RAY SUAREZ: Well, Phill Wilson, the report indicates that a tremendous percentage of bisexual and gay African Americans are already infected, and that many of the transmitters didn't know they were infected. So what's the public health prescription at that point? Do you start prescribing to all gay and bisexual men that they at least get tested and know their status?
PHILL WILSON: I definitely advocate that people know their HIV status. Knowing your status can save your life. But I also think that we also need to focus on the fact that we know that HIV is spreading in this population and yet we are investing fewer dollars today on prevention than we were last year or the year before. So while we have more people living for a longer period of time and a greater need of targeted prevention, we have fewer resources to address the problem.
RAY SUAREZ: Do you think that this report accurately captured the status of the community that you are advocating for?
PHILL WILSON: I think that the report does accurately characterize the scope of the epidemic among black men who have sex with men. What is alarming is that these numbers are unprecedented anywhere on the planet, that when you look at the hardest hit parts of sub-Saharan Africa, you don't see numbers that are equal to the numbers that we are finding among young black gay men in America.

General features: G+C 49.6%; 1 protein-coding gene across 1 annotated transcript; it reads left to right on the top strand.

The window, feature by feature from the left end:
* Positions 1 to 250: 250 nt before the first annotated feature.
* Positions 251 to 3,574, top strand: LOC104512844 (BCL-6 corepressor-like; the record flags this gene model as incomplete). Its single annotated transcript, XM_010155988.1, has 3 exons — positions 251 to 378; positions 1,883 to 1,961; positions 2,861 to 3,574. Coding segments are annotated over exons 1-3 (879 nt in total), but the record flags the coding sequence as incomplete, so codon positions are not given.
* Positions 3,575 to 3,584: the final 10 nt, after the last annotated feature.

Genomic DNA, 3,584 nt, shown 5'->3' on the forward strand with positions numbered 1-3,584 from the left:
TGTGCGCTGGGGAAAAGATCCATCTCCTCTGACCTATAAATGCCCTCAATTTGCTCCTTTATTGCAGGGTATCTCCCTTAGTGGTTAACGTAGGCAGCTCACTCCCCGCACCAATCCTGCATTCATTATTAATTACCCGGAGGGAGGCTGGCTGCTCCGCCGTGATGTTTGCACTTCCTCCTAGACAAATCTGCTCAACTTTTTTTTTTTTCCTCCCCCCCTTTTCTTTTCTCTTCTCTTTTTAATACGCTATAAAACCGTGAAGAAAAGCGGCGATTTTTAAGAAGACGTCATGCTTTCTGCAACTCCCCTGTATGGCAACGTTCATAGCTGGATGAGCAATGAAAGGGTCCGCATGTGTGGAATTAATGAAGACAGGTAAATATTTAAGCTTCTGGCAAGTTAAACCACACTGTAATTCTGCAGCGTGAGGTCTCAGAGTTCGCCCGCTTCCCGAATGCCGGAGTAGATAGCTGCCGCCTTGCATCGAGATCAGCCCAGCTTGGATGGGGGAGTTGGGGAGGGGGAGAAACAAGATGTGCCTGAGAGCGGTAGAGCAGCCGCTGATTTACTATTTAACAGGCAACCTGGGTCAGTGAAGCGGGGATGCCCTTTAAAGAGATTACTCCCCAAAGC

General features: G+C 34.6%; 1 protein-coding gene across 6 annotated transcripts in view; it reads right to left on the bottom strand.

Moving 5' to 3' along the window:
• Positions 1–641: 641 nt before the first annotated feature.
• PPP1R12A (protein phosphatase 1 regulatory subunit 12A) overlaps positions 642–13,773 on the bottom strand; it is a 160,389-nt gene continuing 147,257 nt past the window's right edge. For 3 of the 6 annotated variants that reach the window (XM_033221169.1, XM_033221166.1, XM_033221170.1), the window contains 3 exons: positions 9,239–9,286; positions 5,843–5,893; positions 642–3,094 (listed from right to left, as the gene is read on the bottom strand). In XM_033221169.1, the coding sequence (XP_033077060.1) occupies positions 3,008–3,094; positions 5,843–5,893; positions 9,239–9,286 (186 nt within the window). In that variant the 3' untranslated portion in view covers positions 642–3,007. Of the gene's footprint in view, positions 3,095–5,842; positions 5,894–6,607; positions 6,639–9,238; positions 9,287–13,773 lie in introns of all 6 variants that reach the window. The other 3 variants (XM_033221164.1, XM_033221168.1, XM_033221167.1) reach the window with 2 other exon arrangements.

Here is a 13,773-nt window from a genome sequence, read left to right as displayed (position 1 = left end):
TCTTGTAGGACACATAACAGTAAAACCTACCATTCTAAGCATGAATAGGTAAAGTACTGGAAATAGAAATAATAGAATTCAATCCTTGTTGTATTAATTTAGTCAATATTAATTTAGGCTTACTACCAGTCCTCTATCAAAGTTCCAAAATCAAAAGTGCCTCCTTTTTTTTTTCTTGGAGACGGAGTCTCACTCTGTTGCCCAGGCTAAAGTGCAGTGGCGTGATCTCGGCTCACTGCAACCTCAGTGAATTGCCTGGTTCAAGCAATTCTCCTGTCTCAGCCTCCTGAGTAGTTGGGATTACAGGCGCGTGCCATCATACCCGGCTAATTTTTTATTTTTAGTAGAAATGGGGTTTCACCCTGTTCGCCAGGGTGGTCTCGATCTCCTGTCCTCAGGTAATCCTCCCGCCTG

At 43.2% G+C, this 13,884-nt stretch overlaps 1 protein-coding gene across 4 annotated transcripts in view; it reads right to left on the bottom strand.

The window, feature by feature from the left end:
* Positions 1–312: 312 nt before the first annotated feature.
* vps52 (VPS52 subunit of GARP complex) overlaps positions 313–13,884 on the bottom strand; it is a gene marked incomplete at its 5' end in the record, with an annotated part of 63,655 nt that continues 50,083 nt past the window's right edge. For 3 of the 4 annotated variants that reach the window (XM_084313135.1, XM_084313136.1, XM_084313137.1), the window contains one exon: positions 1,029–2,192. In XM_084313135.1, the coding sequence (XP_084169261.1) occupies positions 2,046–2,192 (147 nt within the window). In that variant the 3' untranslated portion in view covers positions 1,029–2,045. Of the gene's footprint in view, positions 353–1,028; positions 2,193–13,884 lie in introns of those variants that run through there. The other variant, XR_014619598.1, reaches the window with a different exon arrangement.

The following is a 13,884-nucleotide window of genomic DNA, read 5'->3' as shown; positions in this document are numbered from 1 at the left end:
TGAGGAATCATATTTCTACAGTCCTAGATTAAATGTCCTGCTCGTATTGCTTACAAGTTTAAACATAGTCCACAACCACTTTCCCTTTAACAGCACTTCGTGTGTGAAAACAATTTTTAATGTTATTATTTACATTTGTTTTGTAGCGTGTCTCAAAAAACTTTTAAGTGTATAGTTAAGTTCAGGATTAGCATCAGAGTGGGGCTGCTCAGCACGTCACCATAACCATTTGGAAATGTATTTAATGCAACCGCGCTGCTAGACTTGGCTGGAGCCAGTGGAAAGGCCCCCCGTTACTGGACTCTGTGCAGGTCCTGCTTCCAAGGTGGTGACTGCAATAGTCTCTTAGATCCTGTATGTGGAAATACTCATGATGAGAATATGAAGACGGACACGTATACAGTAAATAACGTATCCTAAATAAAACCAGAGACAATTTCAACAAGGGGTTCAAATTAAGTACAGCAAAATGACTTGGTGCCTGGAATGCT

RAY SUAREZ: So what's the prescription, Dr. Valdiserri, from your point of view? What are the action points going forward from here?
DR. RONALD VALDISERRI: Well, I think what Phill said makes a lot of sense. It's important, though that we remind everyone that there is no single solution to this problem and that when we're talking about stopping the epidemic, we have to employ a comprehensive approach using a variety of approaches. Certainly, getting people to learn their serostatus, to find out whether or not they're infected is extremely important.
You started off this segment by the very sobering statistic that a about a quarter of the million people infected with HIV in the United States don't even know that they're infected. Certainly this is not good from a medical point of view because it means they're not accessing lifesaving treatment.
But it's also a very serious problem from a public health point of view because, likely, many of these individuals are spreading the virus unknowingly. They don't know that they're infected; they're not taking steps to prevent the spread of the virus. So certainly early diagnosis is important.
It's not the only action that we need to take. We need to invest in efforts to work with people once they're diagnosed, to provide them information and support to maintain safer behaviors. And we have to continue to work with very high risk groups who are not infected to make sure that they don't become so.
RAY SUAREZ: Dr. Valdiserri, Phill Wilson, gentlemen, thank you both.